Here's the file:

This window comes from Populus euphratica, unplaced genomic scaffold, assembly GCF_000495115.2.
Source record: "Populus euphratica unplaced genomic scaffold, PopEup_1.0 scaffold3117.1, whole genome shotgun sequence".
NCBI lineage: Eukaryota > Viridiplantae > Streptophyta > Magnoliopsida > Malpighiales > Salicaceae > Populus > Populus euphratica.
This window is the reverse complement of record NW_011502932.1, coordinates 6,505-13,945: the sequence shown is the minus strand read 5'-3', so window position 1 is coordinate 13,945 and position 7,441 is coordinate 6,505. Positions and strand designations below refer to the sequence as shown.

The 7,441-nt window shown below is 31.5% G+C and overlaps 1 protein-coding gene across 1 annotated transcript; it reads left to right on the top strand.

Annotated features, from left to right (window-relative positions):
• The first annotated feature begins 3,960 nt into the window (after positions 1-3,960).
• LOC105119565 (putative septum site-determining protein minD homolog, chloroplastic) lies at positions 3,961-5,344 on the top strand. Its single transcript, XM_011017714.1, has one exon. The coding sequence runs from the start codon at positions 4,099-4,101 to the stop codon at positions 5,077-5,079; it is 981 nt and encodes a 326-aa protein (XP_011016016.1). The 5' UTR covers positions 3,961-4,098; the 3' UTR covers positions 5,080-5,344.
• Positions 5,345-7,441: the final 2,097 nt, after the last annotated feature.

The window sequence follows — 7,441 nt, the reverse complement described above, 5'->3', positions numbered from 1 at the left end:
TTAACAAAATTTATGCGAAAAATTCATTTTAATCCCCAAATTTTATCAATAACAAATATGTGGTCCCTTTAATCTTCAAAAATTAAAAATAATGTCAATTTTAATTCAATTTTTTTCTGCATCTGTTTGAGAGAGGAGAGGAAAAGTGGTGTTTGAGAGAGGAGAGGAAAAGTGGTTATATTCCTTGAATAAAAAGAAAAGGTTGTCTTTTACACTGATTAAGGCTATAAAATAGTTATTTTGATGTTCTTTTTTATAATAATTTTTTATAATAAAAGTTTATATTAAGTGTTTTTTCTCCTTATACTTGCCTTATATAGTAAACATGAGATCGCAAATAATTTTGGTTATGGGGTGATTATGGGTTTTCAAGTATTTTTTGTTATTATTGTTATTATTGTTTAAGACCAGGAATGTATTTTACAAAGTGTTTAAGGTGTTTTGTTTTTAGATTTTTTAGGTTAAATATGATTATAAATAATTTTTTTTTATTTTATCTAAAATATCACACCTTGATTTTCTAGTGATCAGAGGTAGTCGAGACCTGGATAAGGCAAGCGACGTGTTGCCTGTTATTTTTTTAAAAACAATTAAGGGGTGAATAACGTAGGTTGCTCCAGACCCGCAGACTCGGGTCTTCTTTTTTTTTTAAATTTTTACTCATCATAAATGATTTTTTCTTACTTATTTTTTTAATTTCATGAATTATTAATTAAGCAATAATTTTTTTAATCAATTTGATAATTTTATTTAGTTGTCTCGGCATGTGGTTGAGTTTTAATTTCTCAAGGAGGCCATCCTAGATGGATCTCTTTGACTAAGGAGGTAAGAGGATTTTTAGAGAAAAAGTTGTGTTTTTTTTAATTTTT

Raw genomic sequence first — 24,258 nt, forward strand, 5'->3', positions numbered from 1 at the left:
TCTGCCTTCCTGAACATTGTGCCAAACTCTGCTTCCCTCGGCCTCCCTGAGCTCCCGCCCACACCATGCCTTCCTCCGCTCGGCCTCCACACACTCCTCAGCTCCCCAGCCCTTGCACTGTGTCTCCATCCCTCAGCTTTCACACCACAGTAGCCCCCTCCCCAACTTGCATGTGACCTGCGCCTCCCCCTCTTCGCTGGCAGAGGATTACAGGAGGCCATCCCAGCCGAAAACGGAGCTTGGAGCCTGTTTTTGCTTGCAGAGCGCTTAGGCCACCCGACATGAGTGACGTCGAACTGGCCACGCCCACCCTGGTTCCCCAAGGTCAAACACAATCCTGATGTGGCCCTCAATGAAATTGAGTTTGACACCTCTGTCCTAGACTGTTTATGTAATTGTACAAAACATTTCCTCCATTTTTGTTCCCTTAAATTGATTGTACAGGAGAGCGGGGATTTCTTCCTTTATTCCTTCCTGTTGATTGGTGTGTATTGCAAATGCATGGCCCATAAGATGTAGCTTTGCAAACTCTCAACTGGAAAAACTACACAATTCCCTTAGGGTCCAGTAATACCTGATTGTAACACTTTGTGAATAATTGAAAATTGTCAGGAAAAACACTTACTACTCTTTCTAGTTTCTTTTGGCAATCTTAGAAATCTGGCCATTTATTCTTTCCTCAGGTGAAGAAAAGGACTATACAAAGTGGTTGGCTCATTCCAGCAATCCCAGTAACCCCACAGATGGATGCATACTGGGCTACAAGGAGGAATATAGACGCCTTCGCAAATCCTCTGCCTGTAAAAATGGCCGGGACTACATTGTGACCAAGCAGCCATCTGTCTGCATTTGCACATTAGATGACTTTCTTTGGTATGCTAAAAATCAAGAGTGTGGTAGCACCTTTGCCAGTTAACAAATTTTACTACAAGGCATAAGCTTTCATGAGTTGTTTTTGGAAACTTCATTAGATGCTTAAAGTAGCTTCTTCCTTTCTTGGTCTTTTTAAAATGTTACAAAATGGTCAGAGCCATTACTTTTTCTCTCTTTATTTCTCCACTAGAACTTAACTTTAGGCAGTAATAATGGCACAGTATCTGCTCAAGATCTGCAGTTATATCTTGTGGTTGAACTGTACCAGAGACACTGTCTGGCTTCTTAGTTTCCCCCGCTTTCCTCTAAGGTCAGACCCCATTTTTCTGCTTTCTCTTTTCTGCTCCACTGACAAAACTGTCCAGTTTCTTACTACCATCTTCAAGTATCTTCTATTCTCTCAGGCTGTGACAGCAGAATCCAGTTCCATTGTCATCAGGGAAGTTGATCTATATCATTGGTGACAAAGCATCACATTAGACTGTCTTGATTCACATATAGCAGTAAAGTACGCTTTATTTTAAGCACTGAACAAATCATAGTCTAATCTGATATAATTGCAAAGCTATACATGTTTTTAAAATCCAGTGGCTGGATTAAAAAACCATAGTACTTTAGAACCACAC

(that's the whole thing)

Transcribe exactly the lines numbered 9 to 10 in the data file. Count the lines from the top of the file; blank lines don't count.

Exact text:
• Positions 5,345-7,441: the final 2,097 nt, after the last annotated feature.

The window sequence follows — 7,441 nt, the reverse complement described above, 5'->3', positions numbered from 1 at the left end: